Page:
All of this talk of Arabs fighting Africans is a load of nonsense, because basically, I know that area very well. There is this whole sort of propaganda thing in the West, describing the Arabs attacking the Africans; well that’s not true. Many of the so-called Arabs from Khartoum are as black as anybody you could meet in Sudan and their heritage is African; these people have been living as neighbours for thousands of years. I think the real issue is about oil, about concessionary rights from mining companies. If you look at Chad and then you look at Sudan, in Sudan 68% of all the oil concessions are owned by the Chinese who want to expand their concessions. When you go on the other side into Chad, it’s all owned by Gulf and Exxon and China would love to expand its concessions into Chad of course.

The Chadian government have recently demanded that the oil companies pay X amount of money or else they would be expelled from the country and China recently opened its first embassy in Chad, ready to get its fingers into the pie. It’s no coincidence that when the Chinese turn up, the government puts pressure on the Western companies to pay more tax.

Would you describe the current situation as a genocide?

When there is a war, the first thing the government will do is a scorched earth policy. If they assume that the people from a certain village or a particular ethnic group are going to support an armed movement against the government, they’re going to send in helicopters and erase the village and you know, clear the people off and that’s what’s been taking place in Sudan. Amongst that you’ve got thieves, banditry, there’s always been cattle rustling, they’ve always been raiding each other for cattle, that’s something that has been going on for years.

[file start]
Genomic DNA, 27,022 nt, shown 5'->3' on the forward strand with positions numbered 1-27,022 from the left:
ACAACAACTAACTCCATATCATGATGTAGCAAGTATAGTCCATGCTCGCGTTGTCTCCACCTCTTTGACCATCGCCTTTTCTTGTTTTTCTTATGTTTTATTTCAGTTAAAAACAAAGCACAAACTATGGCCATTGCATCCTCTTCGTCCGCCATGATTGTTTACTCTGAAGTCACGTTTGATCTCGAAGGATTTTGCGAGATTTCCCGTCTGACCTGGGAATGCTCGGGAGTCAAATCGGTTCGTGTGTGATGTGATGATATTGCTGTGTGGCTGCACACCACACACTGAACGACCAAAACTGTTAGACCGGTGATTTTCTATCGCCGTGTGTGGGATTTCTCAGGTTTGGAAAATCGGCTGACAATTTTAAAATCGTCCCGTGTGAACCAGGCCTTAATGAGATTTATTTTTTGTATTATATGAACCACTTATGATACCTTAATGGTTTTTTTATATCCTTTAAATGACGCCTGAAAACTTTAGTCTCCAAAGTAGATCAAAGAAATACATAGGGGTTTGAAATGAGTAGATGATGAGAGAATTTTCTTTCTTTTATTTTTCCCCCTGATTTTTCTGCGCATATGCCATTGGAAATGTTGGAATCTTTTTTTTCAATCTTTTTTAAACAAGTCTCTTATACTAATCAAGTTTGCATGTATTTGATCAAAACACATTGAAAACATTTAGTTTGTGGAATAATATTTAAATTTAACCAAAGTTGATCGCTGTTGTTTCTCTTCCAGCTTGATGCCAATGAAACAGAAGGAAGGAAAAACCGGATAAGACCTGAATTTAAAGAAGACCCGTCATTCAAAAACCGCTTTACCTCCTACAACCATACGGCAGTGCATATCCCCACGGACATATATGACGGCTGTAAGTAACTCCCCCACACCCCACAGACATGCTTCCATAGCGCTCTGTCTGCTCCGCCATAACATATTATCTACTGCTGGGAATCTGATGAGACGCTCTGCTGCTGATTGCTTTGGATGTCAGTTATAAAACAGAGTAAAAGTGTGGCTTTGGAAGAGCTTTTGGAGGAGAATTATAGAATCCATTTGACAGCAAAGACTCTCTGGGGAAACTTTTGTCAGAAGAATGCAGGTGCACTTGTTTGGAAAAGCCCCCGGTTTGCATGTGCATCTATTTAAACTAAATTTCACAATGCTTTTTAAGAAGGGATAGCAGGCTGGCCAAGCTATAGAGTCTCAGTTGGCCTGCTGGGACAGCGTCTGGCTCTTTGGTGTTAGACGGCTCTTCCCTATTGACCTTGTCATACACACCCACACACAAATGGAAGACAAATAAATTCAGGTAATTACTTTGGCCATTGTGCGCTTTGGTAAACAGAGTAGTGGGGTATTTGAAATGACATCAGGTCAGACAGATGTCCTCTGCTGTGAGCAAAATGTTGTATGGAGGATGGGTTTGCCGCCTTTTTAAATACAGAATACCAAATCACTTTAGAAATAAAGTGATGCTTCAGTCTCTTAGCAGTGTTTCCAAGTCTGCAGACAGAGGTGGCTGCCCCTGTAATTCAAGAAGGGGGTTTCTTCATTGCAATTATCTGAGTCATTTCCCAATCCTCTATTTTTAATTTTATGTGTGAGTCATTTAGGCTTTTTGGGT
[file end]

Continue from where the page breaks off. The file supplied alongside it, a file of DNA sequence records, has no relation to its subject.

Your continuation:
But at the end of the day from the Sudanese point of view, its better to have the land clear and people not living in villages in Dharfur, as much land available as possible, so that concessions, mining concessions, can be sold and also people can be accounted for; they know where the population is.  If they are in camps or in new settlements, they are not likely to be so eager to subvert the government.

The problem in Sudan is oil, that’s really what the factor is. Suddenly all these people are sitting on oil. There are rumours that Chad has the second largest oil reserves in the world; there are so many oil deposits right across the country and as a result of that, you’ve got lots of conflicts. There’s a conflict on the border between Central Africa and Chad and now on the border between Dharfur and Chad as well.

Why do you believe there is this renewed enthusiasm for African Oil?

Because if you look at the Middle East with Iraq and Saudi Arabia, the West doesn’t want to be totally dependent upon an unstable region for its oil resources.  And if you look geographically at West Africa, it faces onto the Atlantic and on the other side is America, so it's much more accessible. You don’t have to sail around the Cape of Good Hope to access energy resources.

The other side to this is China. China is now actively searching for resources; they are in Africa now and they are buying up concessions left, right and centre, especially in Angola and Nigeria, and now they’ve just arrived in Chad.

Is this yet another scramble for Africa and its resources?